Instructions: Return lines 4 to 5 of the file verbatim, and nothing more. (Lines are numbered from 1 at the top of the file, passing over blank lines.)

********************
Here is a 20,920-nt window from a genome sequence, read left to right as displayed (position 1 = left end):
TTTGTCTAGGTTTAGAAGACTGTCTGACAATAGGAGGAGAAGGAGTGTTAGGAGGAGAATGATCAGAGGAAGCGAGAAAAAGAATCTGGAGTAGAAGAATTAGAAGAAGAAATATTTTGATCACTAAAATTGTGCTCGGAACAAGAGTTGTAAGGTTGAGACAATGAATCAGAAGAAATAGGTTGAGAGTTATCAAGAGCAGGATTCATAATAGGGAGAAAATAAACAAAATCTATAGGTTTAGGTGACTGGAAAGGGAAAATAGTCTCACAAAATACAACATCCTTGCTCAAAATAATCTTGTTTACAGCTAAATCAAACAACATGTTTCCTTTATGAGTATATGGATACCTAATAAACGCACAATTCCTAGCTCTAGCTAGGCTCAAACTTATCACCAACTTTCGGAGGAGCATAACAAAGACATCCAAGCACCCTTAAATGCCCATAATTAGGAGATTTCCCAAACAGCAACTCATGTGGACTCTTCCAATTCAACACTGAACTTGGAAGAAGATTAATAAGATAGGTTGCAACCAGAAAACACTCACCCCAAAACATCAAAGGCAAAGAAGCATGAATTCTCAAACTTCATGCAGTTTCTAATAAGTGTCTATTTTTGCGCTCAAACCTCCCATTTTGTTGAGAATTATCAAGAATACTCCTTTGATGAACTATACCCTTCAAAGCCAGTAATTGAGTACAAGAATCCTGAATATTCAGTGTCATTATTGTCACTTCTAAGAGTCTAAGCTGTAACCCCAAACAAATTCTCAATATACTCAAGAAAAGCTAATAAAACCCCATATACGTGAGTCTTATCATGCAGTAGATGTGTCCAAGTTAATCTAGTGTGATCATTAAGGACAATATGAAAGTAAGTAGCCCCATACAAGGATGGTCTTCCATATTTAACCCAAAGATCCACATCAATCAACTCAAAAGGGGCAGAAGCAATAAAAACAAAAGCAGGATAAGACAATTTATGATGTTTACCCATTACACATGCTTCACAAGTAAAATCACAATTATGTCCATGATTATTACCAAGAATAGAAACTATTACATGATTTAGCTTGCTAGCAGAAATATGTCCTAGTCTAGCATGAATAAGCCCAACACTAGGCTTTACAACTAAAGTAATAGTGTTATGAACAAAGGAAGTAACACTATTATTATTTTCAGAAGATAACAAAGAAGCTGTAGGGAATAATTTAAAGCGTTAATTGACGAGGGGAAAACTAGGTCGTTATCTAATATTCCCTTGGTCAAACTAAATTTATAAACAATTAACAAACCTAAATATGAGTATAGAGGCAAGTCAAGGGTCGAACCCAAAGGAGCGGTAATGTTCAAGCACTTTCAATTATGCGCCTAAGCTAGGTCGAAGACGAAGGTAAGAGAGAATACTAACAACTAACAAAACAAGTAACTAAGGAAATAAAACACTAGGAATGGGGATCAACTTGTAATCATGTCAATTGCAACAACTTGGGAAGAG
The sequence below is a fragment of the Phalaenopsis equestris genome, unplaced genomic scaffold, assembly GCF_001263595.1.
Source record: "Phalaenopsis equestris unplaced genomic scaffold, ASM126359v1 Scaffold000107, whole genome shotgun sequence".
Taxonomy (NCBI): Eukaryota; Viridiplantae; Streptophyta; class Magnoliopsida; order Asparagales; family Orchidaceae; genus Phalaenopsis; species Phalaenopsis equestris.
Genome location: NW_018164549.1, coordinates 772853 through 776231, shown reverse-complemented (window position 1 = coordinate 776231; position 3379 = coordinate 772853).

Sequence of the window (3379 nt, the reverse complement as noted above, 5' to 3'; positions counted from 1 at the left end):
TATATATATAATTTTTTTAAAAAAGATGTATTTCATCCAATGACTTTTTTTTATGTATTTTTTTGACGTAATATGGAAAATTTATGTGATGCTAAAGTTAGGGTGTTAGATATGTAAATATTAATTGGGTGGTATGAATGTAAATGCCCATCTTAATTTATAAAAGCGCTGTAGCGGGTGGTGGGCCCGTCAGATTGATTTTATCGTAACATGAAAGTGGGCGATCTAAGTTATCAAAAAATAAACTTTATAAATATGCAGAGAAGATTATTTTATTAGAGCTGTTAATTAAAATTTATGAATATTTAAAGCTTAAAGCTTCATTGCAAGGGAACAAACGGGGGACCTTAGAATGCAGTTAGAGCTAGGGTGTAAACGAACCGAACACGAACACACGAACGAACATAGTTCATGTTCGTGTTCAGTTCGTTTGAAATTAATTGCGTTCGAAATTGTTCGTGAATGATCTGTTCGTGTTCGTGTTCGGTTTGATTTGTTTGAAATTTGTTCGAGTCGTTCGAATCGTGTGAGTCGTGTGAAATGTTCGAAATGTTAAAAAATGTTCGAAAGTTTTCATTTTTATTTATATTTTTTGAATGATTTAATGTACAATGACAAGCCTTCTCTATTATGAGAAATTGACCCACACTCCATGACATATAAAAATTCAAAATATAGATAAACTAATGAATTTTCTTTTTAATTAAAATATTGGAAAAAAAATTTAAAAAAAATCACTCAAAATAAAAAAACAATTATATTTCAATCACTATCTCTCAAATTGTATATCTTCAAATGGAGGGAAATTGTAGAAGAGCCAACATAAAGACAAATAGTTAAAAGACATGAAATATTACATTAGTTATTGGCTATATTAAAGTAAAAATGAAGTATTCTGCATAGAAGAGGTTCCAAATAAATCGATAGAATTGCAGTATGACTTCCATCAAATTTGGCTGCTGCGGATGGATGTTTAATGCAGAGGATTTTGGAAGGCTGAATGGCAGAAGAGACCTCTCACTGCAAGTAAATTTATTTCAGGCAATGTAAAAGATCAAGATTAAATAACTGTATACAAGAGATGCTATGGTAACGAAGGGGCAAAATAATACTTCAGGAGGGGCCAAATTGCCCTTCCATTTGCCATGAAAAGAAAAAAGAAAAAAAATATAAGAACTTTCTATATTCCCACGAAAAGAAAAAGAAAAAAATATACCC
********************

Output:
Source record: "Phalaenopsis equestris unplaced genomic scaffold, ASM126359v1 Scaffold000107, whole genome shotgun sequence".
Taxonomy (NCBI): Eukaryota; Viridiplantae; Streptophyta; class Magnoliopsida; order Asparagales; family Orchidaceae; genus Phalaenopsis; species Phalaenopsis equestris.